I finally tracked down the "triple threat in bilocal analysis" bug that was occasionally biting my Sudoku program. More for my own benefit than because I think anyone else might care, here's the explanation.

The analysis in question involves drawing a graph, the edges of which connect puzzle cells that are the only two cells in their row, column, or block to contain a specific digit. We then look for cycles in which no two consecutive edges are labeled by the same digit; in such a cycle each cell can contain only the two digits labeling the adjacent cycle edges. The way my algorithm implements this is to perform strong connectivity analysis in a related directed graph, from which we can test which edges belong to nonrepetitive cycles. If a cell has edges with two different labels belonging to nonrepetitive cycles, we know that we can eliminate all other digits as possible values for that cell.

But what happens when a cell has edges with three or more different labels, all belonging to nonrepetitive cycles? Which two digits should we restrict the cell's values to? I used to think that this situation could not arise in a valid Sudoku puzzle, so my code raised an exception in this case. That was the bug. It can happen. Consider for instance the following puzzle:

After some earlier steps (including a previous pass of the same sort of bilocal analysis) we reach the following configuration:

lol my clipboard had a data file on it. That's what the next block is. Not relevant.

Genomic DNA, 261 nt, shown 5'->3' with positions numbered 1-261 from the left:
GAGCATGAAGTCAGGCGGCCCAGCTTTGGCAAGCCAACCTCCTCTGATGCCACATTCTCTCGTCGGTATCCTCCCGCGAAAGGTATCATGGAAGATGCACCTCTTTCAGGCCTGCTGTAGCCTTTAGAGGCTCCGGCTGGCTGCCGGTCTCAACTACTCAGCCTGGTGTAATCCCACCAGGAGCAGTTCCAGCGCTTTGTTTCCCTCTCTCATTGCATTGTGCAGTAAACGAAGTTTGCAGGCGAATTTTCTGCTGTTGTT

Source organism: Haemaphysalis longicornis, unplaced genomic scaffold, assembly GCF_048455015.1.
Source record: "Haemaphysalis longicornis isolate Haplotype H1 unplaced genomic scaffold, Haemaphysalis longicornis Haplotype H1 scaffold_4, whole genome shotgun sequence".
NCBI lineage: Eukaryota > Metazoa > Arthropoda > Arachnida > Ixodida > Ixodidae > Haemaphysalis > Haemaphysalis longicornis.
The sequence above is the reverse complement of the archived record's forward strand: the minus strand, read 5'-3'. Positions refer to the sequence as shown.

Two different cycles are possible here, both sharing the same edges for part of the cycle and diverging for another part:

Note especially cell R2C8, in the top right corner. One cycle uses edges labeled 1 and 5 at that cell; the other cycle uses edges labeled 4 and 5. So this is an example of the triple threat that I raised an exception for. But it's still a valid puzzle: if we restrict R2C8 to contain only 4 and 5, and to contain only 1 and 5, it still has a possible value, 5. The two cycles together allow us to make a stronger deduction than if we had only one of them. If there were a third cycle, labeled with 1 and 4, then we would truly have a contradiction, but no such cycle exists.

The easy fix for my program: when doing this sort of bilocal analysis, ignore cells like R2C8 that have cyclic edges with more than two labels. By ignoring them, we don't make certain deductions that we might be able to, but it doesn't happen very frequently and when it does it will be caught by the later repetitive cycle rule anyway.